To prosper as an artist, career counselors to visual artists continually advise, one has to devote as much serious attention to the business aspects of this work as creating it. There is the matter of contacting prospective customers and art galleries, working out consignment agreements with dealers, photographing, crating, shipping and keeping track of where every artwork is, preparing and mailing out promotional material, taking telephone calls, writing and answering letters as well as keeping a budget, overseeing accounts payable and receivable, determining business expenses for tax purposes and all the other this-and-thats.
To some people, the business part of art may take precedence over anything else. “I always tell artists that they should research the market and have a marketing plan in place before they create for the market,” Sue Viders, an artist’s advisor in Denver, Colorado, said. “There is no use creating something for which there is no market.”
But what if you are not just very good at the business stuff or, like Santa Fe, New Mexico sculptor Glenna Goodacre, you find juggling art and business just too much. Then, an artist might want to consider hiring a business manager, which Goodacre did years ago, hiring Daniel Anthony as her business manager. He is paid a base salary plus commissions on sales (between three and 15 percent, depending upon whether he personally arranged the sale or it took place in a gallery) plus “incentives” (another five-to-10 percent after certain projected sales figures have been reached).
Anthony assists the artist with a variety of tasks, from selling to answering the telephone. “When I started here in 1987, Glenna didn’t even have a secretary,” Anthony, who used to manage a bronze foundry, said. “She sculpted with a phone cradle, so that she could work with both hands when answering a call. Now, she doesn’t have to talk to dealers, collectors, the foundry, reporters, suppliers. She has more than doubled her output.”
Increasing output (for selling artists) is vital, if only to earn the additional money required to pay such intermediaries as secretaries and business managers, not to mention the costs of their health insurance, Social Security and other taxes and benefits. “What I gained is time and money,” Goodacre said. “Time is money. The amount of time I’ve gained from not having to deal personally with the foundries about every little thing is enormous right there.” She added that “I can’t chart exactly that I earn so much more to cover the added expenses, but I feel it.”
Not all business managers are full-time employees and, in fact, most are not. Friends and spouses frequently handle selling and administrative work for artists and, for many of the artists who earn enough money from their art – usually, in excess of $100,000 annually – to afford to hire others, their dealers or art galleries assume many of those tasks.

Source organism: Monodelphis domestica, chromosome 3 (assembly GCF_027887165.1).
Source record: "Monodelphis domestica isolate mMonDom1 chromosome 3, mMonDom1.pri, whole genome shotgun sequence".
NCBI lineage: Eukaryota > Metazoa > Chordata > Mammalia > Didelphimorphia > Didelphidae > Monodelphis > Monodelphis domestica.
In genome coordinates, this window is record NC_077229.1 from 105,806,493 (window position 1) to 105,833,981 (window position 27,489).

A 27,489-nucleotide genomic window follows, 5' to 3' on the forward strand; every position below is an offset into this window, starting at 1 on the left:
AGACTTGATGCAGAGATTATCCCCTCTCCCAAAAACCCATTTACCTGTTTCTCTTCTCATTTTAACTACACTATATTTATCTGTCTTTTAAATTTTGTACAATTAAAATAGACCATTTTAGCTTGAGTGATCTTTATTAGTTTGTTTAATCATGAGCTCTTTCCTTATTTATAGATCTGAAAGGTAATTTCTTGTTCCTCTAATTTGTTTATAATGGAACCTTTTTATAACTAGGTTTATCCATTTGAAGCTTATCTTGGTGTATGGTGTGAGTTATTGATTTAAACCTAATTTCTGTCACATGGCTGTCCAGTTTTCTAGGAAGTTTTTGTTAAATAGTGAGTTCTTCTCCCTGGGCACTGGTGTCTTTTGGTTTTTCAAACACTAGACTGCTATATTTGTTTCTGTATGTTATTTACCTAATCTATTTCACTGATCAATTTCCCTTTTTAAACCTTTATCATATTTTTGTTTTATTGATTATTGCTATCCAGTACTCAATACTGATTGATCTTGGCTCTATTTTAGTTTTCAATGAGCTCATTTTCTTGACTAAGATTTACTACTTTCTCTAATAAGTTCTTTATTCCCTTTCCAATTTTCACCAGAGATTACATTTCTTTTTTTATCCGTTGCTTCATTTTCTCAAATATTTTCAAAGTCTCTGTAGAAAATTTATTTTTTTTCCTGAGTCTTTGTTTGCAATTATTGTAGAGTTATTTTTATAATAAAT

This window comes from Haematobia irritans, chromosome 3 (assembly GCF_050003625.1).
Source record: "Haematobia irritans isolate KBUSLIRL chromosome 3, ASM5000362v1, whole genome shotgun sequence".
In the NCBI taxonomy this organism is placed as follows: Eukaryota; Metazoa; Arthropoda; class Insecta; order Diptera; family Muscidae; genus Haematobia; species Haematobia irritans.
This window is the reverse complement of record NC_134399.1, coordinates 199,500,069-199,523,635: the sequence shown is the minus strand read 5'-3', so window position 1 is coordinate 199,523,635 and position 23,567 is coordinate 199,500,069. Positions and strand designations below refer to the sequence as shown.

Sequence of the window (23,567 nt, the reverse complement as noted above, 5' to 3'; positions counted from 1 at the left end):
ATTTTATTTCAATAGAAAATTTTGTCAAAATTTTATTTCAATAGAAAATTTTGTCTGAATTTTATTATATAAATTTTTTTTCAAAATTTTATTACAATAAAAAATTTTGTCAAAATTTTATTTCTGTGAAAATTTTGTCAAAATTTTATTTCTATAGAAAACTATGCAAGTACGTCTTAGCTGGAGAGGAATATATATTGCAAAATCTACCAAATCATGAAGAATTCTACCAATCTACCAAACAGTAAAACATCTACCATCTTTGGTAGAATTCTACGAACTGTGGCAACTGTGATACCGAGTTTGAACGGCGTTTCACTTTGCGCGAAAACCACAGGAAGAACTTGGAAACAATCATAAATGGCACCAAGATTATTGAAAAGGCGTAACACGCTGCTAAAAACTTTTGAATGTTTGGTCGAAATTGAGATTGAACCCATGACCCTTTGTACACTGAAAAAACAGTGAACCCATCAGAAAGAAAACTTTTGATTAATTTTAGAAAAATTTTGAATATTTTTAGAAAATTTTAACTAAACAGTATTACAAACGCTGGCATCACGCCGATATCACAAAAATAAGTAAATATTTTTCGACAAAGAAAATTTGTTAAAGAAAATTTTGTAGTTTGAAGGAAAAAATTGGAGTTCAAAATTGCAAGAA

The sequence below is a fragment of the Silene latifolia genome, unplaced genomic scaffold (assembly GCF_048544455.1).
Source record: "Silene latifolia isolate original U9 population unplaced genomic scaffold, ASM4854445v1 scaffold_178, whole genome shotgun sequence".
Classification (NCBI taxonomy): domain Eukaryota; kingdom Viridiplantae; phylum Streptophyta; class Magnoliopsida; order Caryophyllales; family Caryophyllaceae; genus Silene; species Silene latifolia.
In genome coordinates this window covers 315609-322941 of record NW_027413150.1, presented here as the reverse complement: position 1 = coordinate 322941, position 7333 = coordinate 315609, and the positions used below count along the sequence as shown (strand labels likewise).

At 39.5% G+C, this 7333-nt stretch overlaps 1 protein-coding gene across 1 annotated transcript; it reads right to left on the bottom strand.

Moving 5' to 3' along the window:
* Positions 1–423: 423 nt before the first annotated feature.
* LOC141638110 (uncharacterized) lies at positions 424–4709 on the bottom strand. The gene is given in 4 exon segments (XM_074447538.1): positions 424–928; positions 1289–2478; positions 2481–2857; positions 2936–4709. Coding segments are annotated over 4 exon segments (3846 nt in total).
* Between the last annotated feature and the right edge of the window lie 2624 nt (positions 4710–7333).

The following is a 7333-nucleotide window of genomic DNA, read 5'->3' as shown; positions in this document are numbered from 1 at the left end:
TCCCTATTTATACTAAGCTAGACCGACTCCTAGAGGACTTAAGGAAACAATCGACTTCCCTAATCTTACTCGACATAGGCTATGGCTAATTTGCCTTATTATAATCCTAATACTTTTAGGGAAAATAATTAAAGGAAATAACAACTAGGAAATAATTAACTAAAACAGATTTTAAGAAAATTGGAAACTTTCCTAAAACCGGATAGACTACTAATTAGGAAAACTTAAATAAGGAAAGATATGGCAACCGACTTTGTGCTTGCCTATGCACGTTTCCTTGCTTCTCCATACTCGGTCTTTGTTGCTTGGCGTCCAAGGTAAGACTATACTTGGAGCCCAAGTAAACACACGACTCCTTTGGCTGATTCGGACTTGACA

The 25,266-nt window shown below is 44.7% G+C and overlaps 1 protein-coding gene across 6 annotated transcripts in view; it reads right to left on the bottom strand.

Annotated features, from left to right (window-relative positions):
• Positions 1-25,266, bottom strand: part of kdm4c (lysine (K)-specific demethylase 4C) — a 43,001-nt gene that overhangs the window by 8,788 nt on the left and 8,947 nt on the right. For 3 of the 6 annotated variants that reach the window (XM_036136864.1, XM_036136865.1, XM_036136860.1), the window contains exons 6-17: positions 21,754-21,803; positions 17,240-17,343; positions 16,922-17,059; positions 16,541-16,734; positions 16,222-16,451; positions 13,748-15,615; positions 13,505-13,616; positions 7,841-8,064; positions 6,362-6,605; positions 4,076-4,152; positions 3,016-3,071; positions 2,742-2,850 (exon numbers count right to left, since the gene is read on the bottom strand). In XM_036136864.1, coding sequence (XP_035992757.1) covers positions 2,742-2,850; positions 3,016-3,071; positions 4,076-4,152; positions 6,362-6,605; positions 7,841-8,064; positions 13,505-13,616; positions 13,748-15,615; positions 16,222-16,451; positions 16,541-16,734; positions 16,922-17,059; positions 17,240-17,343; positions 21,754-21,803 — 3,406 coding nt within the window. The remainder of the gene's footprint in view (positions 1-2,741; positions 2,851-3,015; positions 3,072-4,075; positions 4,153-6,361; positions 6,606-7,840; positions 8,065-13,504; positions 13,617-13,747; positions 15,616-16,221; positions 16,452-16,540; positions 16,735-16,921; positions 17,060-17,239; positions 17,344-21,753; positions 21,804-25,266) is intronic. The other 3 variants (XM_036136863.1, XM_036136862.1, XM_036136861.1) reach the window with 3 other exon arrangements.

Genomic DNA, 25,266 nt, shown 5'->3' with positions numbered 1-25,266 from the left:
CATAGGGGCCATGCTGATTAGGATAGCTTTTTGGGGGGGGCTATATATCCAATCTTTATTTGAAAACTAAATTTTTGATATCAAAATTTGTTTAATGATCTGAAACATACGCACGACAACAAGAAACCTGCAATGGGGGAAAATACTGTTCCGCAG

Yet a different style of business management is found with Susanna Singer, who has been a manager for three artists, Sol Lewitt, Robert Mangold and Adrian Piper. Paid a salary split by all three, the only things she doesn’t do for these artists is create their work or become involved in selling it. Among her tasks, she indicated, has been to set prices, keep track of inventory, maintain computer catalogue raisonnes, select writers for catalogues and edit those catalogues as well as approve their design, handle all correspondence and telephone inquiries, OK private and public art commissions, serve as intermediary between the artists and both galleries and museums, crate and ship their work, insure that the artists have been paid what they are owed, authenticate their work, have their work photographed and prepare all promotional material.
“The requirements for this job is that I am the artists’ Number One fan and that I know more about their work than anyone else,” she said. “Sol [Lewitt] once said to someone, ‘When you’re talking with Susanna, you’re talking with me. When you’re dealing with Susanna, you’re dealing with me.’
For artists who can afford a payroll or just some extra help, a business manager may make their creative time more productive and enjoyable. Managers don’t ease all business worries for artists, however. Corpus Christi, Texas sculptor Kent Ullberg noted that the only drawback to the arrangement he has with a business manager is “feeling a little extra pressure, because I’m responsible not only for myself and my own family but for someone else’s family. I can’t just decide to sleep in some days or decide to take a sabbatical, taking off for Africa for two years. I know that I have to keep producing to keep him busy, especially because he works largely on a commission basis.”
Featured image: Red Effect by 2009 Student Award recipient Rachael Wong.